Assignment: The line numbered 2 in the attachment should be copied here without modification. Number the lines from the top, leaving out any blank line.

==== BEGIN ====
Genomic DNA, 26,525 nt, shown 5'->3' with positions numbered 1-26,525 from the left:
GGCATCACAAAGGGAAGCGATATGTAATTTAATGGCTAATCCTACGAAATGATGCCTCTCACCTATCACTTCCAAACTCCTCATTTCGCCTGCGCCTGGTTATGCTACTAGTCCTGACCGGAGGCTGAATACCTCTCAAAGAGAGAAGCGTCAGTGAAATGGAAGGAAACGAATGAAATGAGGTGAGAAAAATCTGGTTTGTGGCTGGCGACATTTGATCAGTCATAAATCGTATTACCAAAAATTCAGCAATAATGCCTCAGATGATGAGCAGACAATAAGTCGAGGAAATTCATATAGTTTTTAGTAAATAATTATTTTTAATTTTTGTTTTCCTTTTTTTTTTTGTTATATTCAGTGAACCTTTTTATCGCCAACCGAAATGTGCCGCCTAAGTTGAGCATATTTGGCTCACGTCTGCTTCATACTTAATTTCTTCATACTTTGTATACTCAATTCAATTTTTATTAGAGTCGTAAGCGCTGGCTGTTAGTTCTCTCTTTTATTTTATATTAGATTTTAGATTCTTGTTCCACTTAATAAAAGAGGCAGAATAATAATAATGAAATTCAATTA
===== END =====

GGCATCACAAAGGGAAGCGATATGTAATTTAATGGCTAATCCTACGAAATGATGCCTCTCACCTATCACTTCCAAACTCCTCATTTCGCCTGCGCCTGGTTATGCTACTAGTCCTGACCGGAGGCTGAATACCTCTCAAAGAGAGAAGCGTCAGTGAAATGGAAGGAAACGAATGAAATGAGGTGAGAAAAATCTGGTTTGTGGCTGGCGACATTTGATCAGTCATAAATCGTATTACCAAAAATTCAGCAATAATGCCTCAGATGATGAGCAGACAATAAGTCGAGGAAATTCATATAGTTTTTAGTAAATAATTATTTTTAATTTTTGTTTTCCTTTTTTTTTTTGTTATATTCAGTGAACCTTTTTATCGCCAACCGAAATGTGCCGCCTAAGTTGAGCATATTTGGCTCACGTCTGCTTCATACTTAATTTCTTCATACTTTGTATACTCAATTCAATTTTTATTAGAGTCGTAAGCGCTGGCTGTTAGTTCTCTCTTTTATTTTATATTAGATTTTAGATTCTTGTTCCACTTAATAAAAGAGGCAGAATAATAATAATGAAATTCAATTA